This year, my daughter, a 7th grdr, changed to a high performing SD in a smaller population. Prior to that, she was never identified as having a math problem, but has always struggled. She did successfully pass testing from 5-6, but when the old SD was faced with a number of problems, we decided to switch. After, her initial first round of test results revealved she was below grade level, she was placed in a Title 1 class, and is performing well in that environment, in addition to her regular math class. However, her regular math teacher has seen no growth, and now believes that it warrants moving towards an IEP. Her other class grades have been A & B, so they are suggesting that she has a math specific disability. While I am concerned that additional support is needed, I am concerned that she is going to be adversely effected by the label of Special Education. I understand that she could be in a LRE, but that cant be determined until an assessment is conducted. As a parent that is new to all of this, I have to say that I am quite confused about how to go forward. At this point, I have hired a private certified teacher that tutors my daughter on Saturdays for 2 hours, but that has only been for the last month. She does seem to do a lot of forgetting, but once she does it, she is able to recall. My question is... has anyone experienced their child being stigmitized by the IEP, and if its been more of a henderance than a help, or would my continuing a long range relationship.. twice a week, with the certified teacher would be nothing less than what the SD IEP would offer? She is already dealing with self esteem problems, but I do want her to be afforded all the supporting she can get. I hate to say this, but I wonder if this high performing SD would be more interested in having her on IEP status for them, than for her. PLEASE HELP ME

Let them do the assessments. If she is found to have a math specific learning disability, the sd would give her the additional supports your tutor is now doing and it would be during the normal school day. I have found there is little, if any, stigma for kids with a subject-specific IEP. Also, she may have been doing well at the other school but I would question how she could be doing so well there and be so behind here. Typically, it is because the sd wasn't "up to par" with their standards. If that is the case, they did your daughter a great disservice. Let this new sd give her the help she needs. That is their job, not yours. If you don't agree with the assessments or the plan they come up with, it is your right to refuse. It won't hurt anything to let them do the assessments. Just remember, the final say is yours.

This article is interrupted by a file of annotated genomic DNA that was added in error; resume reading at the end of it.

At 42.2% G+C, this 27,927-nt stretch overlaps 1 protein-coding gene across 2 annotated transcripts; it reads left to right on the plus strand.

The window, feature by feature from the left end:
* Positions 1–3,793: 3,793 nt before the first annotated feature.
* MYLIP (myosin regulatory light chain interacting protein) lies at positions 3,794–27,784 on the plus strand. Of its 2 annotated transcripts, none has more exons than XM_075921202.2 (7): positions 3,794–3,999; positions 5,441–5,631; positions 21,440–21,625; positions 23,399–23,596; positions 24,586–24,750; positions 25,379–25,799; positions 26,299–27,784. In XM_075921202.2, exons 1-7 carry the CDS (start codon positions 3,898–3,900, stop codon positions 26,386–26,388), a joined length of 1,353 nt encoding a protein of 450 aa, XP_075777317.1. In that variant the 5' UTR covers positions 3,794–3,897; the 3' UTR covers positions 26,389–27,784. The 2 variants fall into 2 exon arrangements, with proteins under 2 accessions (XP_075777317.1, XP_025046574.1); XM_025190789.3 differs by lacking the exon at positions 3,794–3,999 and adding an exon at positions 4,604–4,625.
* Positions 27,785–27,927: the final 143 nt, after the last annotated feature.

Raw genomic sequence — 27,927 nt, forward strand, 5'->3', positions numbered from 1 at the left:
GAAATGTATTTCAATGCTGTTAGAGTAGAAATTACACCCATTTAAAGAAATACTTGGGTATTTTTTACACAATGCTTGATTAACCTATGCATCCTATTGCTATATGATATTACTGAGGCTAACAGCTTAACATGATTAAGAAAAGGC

I can't speak to the motives of the SD. I will say that generally speaking the higher the expectations (to a point) the better for the child in the long run. I have never had one of my kids stigmatized by having an IEP. Except that a couple of times we have encountered ignorant teachers who believe there are no "learning disabilities" just kids who won't try hard. These are the exception not the rule. Many kids "grow into" their disabilities. At the elementary level she could do OK but as she progresses through the grades her ability to perform at grade level will get worse and worse. That's assuming she actually has an Learning Disability (LD) that affects her math abilities. Which has not yet been established. Is she now in Pre-Algebra or Algebra? Typically kids have trouble with this if they have trouble with abstract concepts/language and/or symbols. For example, the idea that you can add to one side and subtract from the other side and the result is equivalent to the original equation can make no sense at all to a child who is very concrete. Or they may be uncertain about which sign represents greater than and less than, etc. I suggest you ask them some questions about what kinds of interventions they usually use with kids who are struggling with math if they have an IEP. Do they pull them out of class or do push in services where the Special Education person comes into the classroom? If she is struggling now with extra help at school and now with the boost of extra help at home, I think you need to accept she needs to be evaluated for Learning Disability (LD)'s and given more structured help geared toward teaching her to compensate for any disability and to learn the things she needs to know. You would not want her to be failing in 9th grade when help now would have prevented that. And that is the usual pattern - as you have discovered. The big transitions (3rd to 4th, 6th to 7th, 8th to 9th) are times when the academic expectations take a big leap. And that is when kids who were able to scrape by before find they can no longer keep up or pass. You could also consider doing private testing with a psychologist to identify Learning Disability (LD)'s. Then you could decide based on the psychologists recommendations and the test results how to proceed. P